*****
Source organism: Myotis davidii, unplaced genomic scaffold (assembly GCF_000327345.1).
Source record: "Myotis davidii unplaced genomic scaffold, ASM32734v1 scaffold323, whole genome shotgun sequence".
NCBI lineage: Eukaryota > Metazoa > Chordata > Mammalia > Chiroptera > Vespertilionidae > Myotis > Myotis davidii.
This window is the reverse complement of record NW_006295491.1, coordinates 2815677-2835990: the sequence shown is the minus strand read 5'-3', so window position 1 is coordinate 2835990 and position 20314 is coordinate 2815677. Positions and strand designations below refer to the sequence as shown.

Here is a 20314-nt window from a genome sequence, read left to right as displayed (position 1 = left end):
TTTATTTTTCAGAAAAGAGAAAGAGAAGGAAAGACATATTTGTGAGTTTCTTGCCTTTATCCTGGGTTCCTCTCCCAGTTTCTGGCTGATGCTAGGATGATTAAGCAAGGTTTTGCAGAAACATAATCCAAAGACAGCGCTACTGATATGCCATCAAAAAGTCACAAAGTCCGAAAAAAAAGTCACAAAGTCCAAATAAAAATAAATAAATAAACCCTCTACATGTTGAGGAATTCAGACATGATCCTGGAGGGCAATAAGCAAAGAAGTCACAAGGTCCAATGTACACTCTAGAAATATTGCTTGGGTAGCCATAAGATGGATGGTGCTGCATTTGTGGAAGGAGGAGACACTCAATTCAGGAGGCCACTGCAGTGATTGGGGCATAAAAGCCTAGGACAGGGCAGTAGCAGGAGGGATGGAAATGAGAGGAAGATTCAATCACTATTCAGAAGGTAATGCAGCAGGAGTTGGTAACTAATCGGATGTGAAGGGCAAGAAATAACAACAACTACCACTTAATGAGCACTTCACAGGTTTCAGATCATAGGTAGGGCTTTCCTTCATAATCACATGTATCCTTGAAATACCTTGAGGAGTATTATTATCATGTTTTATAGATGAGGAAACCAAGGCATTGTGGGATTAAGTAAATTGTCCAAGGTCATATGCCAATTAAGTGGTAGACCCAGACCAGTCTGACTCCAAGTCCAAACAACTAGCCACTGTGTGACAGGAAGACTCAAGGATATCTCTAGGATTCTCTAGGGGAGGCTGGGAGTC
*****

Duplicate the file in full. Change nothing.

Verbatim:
Source organism: Myotis davidii, unplaced genomic scaffold (assembly GCF_000327345.1).
Source record: "Myotis davidii unplaced genomic scaffold, ASM32734v1 scaffold323, whole genome shotgun sequence".
NCBI lineage: Eukaryota > Metazoa > Chordata > Mammalia > Chiroptera > Vespertilionidae > Myotis > Myotis davidii.
This window is the reverse complement of record NW_006295491.1, coordinates 2815677-2835990: the sequence shown is the minus strand read 5'-3', so window position 1 is coordinate 2835990 and position 20314 is coordinate 2815677. Positions and strand designations below refer to the sequence as shown.

Here is a 20314-nt window from a genome sequence, read left to right as displayed (position 1 = left end):
TTTATTTTTCAGAAAAGAGAAAGAGAAGGAAAGACATATTTGTGAGTTTCTTGCCTTTATCCTGGGTTCCTCTCCCAGTTTCTGGCTGATGCTAGGATGATTAAGCAAGGTTTTGCAGAAACATAATCCAAAGACAGCGCTACTGATATGCCATCAAAAAGTCACAAAGTCCGAAAAAAAAGTCACAAAGTCCAAATAAAAATAAATAAATAAACCCTCTACATGTTGAGGAATTCAGACATGATCCTGGAGGGCAATAAGCAAAGAAGTCACAAGGTCCAATGTACACTCTAGAAATATTGCTTGGGTAGCCATAAGATGGATGGTGCTGCATTTGTGGAAGGAGGAGACACTCAATTCAGGAGGCCACTGCAGTGATTGGGGCATAAAAGCCTAGGACAGGGCAGTAGCAGGAGGGATGGAAATGAGAGGAAGATTCAATCACTATTCAGAAGGTAATGCAGCAGGAGTTGGTAACTAATCGGATGTGAAGGGCAAGAAATAACAACAACTACCACTTAATGAGCACTTCACAGGTTTCAGATCATAGGTAGGGCTTTCCTTCATAATCACATGTATCCTTGAAATACCTTGAGGAGTATTATTATCATGTTTTATAGATGAGGAAACCAAGGCATTGTGGGATTAAGTAAATTGTCCAAGGTCATATGCCAATTAAGTGGTAGACCCAGACCAGTCTGACTCCAAGTCCAAACAACTAGCCACTGTGTGACAGGAAGACTCAAGGATATCTCTAGGATTCTCTAGGGGAGGCTGGGAGTC